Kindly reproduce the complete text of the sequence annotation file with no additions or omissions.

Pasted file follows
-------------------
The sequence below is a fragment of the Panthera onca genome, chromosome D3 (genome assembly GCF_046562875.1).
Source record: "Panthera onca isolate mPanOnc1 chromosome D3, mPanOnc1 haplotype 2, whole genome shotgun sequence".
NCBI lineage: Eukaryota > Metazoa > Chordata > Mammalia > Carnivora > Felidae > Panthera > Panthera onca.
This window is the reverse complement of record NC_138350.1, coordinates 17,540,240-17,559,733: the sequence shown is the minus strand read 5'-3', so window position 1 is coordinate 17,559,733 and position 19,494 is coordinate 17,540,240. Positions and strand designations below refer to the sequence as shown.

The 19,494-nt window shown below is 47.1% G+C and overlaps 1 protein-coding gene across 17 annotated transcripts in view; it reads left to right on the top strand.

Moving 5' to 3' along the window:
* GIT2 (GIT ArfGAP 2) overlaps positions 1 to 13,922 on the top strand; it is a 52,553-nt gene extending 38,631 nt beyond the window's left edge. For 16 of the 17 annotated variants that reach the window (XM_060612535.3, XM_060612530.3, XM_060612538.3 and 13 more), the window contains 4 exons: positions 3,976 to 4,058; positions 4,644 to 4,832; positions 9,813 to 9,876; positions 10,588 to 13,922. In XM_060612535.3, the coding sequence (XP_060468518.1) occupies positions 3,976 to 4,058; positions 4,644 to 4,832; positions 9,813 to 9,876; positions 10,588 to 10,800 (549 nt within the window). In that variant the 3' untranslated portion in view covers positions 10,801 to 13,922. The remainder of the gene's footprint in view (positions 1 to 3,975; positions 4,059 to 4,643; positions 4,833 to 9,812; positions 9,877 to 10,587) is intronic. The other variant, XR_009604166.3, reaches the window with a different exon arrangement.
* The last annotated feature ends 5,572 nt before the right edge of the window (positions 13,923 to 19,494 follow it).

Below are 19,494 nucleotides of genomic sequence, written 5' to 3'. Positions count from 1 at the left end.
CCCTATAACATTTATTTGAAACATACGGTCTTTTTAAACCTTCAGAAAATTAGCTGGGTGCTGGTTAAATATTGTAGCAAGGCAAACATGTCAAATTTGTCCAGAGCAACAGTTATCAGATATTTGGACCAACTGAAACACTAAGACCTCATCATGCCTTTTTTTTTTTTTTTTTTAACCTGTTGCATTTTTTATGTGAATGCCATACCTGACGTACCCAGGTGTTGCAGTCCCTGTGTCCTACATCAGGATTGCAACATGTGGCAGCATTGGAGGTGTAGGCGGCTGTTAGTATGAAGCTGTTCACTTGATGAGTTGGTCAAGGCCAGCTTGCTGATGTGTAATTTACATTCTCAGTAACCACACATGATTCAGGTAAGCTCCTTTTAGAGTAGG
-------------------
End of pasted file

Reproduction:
The sequence below is a fragment of the Panthera onca genome, chromosome D3 (genome assembly GCF_046562875.1).
Source record: "Panthera onca isolate mPanOnc1 chromosome D3, mPanOnc1 haplotype 2, whole genome shotgun sequence".
NCBI lineage: Eukaryota > Metazoa > Chordata > Mammalia > Carnivora > Felidae > Panthera > Panthera onca.
This window is the reverse complement of record NC_138350.1, coordinates 17,540,240-17,559,733: the sequence shown is the minus strand read 5'-3', so window position 1 is coordinate 17,559,733 and position 19,494 is coordinate 17,540,240. Positions and strand designations below refer to the sequence as shown.

The 19,494-nt window shown below is 47.1% G+C and overlaps 1 protein-coding gene across 17 annotated transcripts in view; it reads left to right on the top strand.

Moving 5' to 3' along the window:
* GIT2 (GIT ArfGAP 2) overlaps positions 1 to 13,922 on the top strand; it is a 52,553-nt gene extending 38,631 nt beyond the window's left edge. For 16 of the 17 annotated variants that reach the window (XM_060612535.3, XM_060612530.3, XM_060612538.3 and 13 more), the window contains 4 exons: positions 3,976 to 4,058; positions 4,644 to 4,832; positions 9,813 to 9,876; positions 10,588 to 13,922. In XM_060612535.3, the coding sequence (XP_060468518.1) occupies positions 3,976 to 4,058; positions 4,644 to 4,832; positions 9,813 to 9,876; positions 10,588 to 10,800 (549 nt within the window). In that variant the 3' untranslated portion in view covers positions 10,801 to 13,922. The remainder of the gene's footprint in view (positions 1 to 3,975; positions 4,059 to 4,643; positions 4,833 to 9,812; positions 9,877 to 10,587) is intronic. The other variant, XR_009604166.3, reaches the window with a different exon arrangement.
* The last annotated feature ends 5,572 nt before the right edge of the window (positions 13,923 to 19,494 follow it).

Below are 19,494 nucleotides of genomic sequence, written 5' to 3'. Positions count from 1 at the left end.
CCCTATAACATTTATTTGAAACATACGGTCTTTTTAAACCTTCAGAAAATTAGCTGGGTGCTGGTTAAATATTGTAGCAAGGCAAACATGTCAAATTTGTCCAGAGCAACAGTTATCAGATATTTGGACCAACTGAAACACTAAGACCTCATCATGCCTTTTTTTTTTTTTTTTTTAACCTGTTGCATTTTTTATGTGAATGCCATACCTGACGTACCCAGGTGTTGCAGTCCCTGTGTCCTACATCAGGATTGCAACATGTGGCAGCATTGGAGGTGTAGGCGGCTGTTAGTATGAAGCTGTTCACTTGATGAGTTGGTCAAGGCCAGCTTGCTGATGTGTAATTTACATTCTCAGTAACCACACATGATTCAGGTAAGCTCCTTTTAGAGTAGG